Homesteading, Organic Gardening, How to Farm, Preparedness, Self-Reliance
The Aspiring Farmer Blog
Our goats are out in the pastures every day and every night. At least that’s the plan. It’s been tough to figure out a solution for portable shelter in case a storm rolls through, or to provide shade during the hot summer heat. Since we have large fields and we use managed rotational grazing we can’t always be sure that there are trees and/or bushes in each new paddock. Because of this, we need to provide them a shade shack and sheltered area.
The first attempt was a total disaster. The goats pretended to respect the structure for a few hours and then later in the day decided to get a little rambunctious and flattened it like a pancake. For a full recount of the hilarious episode, see our post Goat Shelter and Shade Shack Attempt #1.
We knew going into this that the goats were likely to destroy whatever we built. That’s why we’re sticking to a <$100 budget for each version of what we’re making. We want to come up with a good idea that we can make on a small-scale and test out with the goats. If it works we can go bigger.
So on Saturday we set out determined to make a shelter that would at least withstand a beating. We thought about different ideas all week and didn’t come up with anything that met all of our criteria: Light enough for a person to pull, shade enough for 10+ goats (preferably more), and affordable enough for us to build (not in the multiple hundreds of dollars, although we may need to go there). This round we ended up with affordable and enough shade for our current herd of 9 goats (6 kids, a yearling and two does). The truck can pull it and we could pull it with an ATV if we had one, but it's too heavy for us to pull over long distances by ourselves.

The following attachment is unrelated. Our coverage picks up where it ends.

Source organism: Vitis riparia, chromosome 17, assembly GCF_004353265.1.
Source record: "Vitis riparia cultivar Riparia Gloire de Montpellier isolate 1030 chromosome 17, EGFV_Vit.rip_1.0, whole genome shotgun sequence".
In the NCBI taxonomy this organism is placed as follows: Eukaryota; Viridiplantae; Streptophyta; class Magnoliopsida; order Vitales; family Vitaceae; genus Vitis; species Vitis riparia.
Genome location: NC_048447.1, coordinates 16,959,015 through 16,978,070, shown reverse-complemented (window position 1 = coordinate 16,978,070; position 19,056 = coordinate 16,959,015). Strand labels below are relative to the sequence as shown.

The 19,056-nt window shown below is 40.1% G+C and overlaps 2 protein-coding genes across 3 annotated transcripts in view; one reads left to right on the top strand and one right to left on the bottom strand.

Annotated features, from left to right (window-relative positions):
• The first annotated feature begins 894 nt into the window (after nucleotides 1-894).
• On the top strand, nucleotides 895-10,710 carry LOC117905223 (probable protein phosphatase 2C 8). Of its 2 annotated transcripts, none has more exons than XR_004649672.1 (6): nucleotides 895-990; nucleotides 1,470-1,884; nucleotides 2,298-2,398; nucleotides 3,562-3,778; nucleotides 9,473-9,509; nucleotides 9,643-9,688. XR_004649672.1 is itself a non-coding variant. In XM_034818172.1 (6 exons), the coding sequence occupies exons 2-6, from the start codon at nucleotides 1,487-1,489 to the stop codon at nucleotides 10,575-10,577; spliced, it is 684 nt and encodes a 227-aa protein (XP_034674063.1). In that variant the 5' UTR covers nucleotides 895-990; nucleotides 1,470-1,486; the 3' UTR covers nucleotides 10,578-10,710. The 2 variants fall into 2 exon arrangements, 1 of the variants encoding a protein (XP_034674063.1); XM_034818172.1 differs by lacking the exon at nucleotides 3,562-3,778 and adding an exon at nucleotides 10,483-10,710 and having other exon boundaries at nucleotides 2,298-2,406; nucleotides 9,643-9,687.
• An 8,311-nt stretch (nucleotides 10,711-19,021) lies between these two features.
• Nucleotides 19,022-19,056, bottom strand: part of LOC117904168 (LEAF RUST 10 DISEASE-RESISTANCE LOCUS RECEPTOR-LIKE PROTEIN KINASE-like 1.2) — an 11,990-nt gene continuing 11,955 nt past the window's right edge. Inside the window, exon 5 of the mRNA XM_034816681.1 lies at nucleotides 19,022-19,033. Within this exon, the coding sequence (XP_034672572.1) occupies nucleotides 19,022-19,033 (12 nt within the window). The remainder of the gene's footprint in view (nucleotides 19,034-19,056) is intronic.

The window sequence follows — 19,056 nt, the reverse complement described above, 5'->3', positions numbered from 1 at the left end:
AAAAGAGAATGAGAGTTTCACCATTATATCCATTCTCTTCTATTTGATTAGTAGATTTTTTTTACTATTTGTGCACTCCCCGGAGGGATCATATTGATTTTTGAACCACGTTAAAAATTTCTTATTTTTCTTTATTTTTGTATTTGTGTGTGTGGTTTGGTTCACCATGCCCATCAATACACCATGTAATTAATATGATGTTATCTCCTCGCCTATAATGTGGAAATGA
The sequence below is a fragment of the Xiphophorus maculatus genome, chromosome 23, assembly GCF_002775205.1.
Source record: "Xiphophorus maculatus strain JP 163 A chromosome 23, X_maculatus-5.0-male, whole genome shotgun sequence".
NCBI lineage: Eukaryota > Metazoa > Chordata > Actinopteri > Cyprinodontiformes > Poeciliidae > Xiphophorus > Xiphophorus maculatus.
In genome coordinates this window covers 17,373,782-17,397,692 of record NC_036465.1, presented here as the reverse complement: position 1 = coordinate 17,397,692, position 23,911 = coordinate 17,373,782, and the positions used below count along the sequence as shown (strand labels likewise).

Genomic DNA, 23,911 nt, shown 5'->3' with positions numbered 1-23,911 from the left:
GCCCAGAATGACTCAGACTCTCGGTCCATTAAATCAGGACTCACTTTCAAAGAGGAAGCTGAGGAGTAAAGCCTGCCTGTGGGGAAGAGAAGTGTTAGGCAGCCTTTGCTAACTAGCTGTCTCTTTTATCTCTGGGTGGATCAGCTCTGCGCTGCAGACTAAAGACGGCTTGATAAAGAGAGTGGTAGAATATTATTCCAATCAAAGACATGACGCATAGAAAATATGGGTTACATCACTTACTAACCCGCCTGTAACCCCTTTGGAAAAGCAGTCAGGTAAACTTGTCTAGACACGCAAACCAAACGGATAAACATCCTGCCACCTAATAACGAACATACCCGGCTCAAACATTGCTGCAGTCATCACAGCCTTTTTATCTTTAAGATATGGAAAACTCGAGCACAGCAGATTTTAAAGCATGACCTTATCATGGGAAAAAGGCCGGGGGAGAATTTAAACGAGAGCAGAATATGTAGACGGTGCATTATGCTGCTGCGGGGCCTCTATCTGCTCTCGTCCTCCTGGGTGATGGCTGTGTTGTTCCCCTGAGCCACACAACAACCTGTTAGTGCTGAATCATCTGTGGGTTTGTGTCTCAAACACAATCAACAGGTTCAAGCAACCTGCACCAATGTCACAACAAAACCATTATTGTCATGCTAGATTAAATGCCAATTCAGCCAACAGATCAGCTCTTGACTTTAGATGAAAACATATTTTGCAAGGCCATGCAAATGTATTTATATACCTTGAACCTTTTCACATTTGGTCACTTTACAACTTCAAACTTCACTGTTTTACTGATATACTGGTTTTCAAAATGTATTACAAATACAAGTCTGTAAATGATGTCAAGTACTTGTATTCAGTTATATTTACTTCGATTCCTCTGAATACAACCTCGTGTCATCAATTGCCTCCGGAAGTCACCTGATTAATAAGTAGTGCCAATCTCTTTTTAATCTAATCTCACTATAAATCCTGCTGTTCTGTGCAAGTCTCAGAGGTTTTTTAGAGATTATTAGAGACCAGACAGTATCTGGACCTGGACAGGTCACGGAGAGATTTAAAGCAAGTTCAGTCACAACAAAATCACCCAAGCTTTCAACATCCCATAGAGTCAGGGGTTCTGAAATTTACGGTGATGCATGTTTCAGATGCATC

What we did this time around was a combination of an A-frame and a lean-to. First we made a 2x4x8 base and sawed skids on the ends. Then we attached 4’ beams in two corners to provide support for the roof and serve as the entrance. For the roof we attached 2x4x8’s along the hypotenuse of the base and the beams. We then added cross-beams along the width (4 beams) and along the height (2 beams). On top we attached galvanized roofing, and that was it. A lot of the wood we salvaged from a neighbor who is a contractor, some of it we bought, and the roofing came in around $35, which was the most expensive part.
So far it’s been with the goats for a couple days and we’ve witnessed them playing “king of the mountain” for long periods of time with no collapse. One precaution we took was to make sure the sharp edges were bent down and anywhere we thought they might get poked we added a couple layers of duct tape. So far so good, but we’re holding our breath.
Longer term this isn’t a great answer for us. This year we only have 9 goats. In the future, once the creamery is built, we’ll have upwards of 75 or 100, and that’s not including their kids. At that point our best answer will likely be to incorporate the woods into most of our grazing paddocks and only graze non-wooded areas on cool and dry days. We’re trying to think of other options as well, however, so let us know if you have genius ideas.
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